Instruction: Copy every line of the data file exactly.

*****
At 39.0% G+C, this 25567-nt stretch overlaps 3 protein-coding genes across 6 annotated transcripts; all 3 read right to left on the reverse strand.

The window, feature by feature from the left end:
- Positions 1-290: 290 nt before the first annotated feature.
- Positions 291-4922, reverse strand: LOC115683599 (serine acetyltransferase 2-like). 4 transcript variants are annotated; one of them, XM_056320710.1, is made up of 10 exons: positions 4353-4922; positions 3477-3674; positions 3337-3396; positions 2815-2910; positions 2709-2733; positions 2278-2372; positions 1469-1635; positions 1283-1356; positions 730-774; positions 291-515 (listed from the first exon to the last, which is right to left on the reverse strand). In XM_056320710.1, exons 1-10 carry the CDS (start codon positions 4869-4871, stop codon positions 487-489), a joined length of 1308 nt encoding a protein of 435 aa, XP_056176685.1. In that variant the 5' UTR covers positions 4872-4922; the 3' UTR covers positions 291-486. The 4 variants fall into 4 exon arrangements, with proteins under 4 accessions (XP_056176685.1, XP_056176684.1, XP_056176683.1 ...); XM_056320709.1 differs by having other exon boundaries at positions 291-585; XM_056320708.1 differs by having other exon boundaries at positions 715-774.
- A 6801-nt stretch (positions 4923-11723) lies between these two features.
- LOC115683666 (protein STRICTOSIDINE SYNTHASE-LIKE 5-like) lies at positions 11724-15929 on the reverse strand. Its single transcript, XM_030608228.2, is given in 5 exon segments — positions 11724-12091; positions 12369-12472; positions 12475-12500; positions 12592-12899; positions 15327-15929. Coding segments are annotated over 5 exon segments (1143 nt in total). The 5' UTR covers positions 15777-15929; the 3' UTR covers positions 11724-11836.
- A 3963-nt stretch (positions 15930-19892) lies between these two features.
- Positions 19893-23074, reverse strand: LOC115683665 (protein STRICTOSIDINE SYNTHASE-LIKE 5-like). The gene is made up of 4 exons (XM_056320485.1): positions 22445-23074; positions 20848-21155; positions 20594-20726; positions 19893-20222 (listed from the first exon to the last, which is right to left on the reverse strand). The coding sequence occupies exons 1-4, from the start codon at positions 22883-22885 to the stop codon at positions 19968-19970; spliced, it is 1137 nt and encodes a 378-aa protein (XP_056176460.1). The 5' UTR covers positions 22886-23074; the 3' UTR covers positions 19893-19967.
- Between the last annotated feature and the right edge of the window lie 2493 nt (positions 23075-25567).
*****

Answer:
At 39.0% G+C, this 25567-nt stretch overlaps 3 protein-coding genes across 6 annotated transcripts; all 3 read right to left on the reverse strand.

The window, feature by feature from the left end:
- Positions 1-290: 290 nt before the first annotated feature.
- Positions 291-4922, reverse strand: LOC115683599 (serine acetyltransferase 2-like). 4 transcript variants are annotated; one of them, XM_056320710.1, is made up of 10 exons: positions 4353-4922; positions 3477-3674; positions 3337-3396; positions 2815-2910; positions 2709-2733; positions 2278-2372; positions 1469-1635; positions 1283-1356; positions 730-774; positions 291-515 (listed from the first exon to the last, which is right to left on the reverse strand). In XM_056320710.1, exons 1-10 carry the CDS (start codon positions 4869-4871, stop codon positions 487-489), a joined length of 1308 nt encoding a protein of 435 aa, XP_056176685.1. In that variant the 5' UTR covers positions 4872-4922; the 3' UTR covers positions 291-486. The 4 variants fall into 4 exon arrangements, with proteins under 4 accessions (XP_056176685.1, XP_056176684.1, XP_056176683.1 ...); XM_056320709.1 differs by having other exon boundaries at positions 291-585; XM_056320708.1 differs by having other exon boundaries at positions 715-774.
- A 6801-nt stretch (positions 4923-11723) lies between these two features.
- LOC115683666 (protein STRICTOSIDINE SYNTHASE-LIKE 5-like) lies at positions 11724-15929 on the reverse strand. Its single transcript, XM_030608228.2, is given in 5 exon segments — positions 11724-12091; positions 12369-12472; positions 12475-12500; positions 12592-12899; positions 15327-15929. Coding segments are annotated over 5 exon segments (1143 nt in total). The 5' UTR covers positions 15777-15929; the 3' UTR covers positions 11724-11836.
- A 3963-nt stretch (positions 15930-19892) lies between these two features.
- Positions 19893-23074, reverse strand: LOC115683665 (protein STRICTOSIDINE SYNTHASE-LIKE 5-like). The gene is made up of 4 exons (XM_056320485.1): positions 22445-23074; positions 20848-21155; positions 20594-20726; positions 19893-20222 (listed from the first exon to the last, which is right to left on the reverse strand). The coding sequence occupies exons 1-4, from the start codon at positions 22883-22885 to the stop codon at positions 19968-19970; spliced, it is 1137 nt and encodes a 378-aa protein (XP_056176460.1). The 5' UTR covers positions 22886-23074; the 3' UTR covers positions 19893-19967.
- Between the last annotated feature and the right edge of the window lie 2493 nt (positions 23075-25567).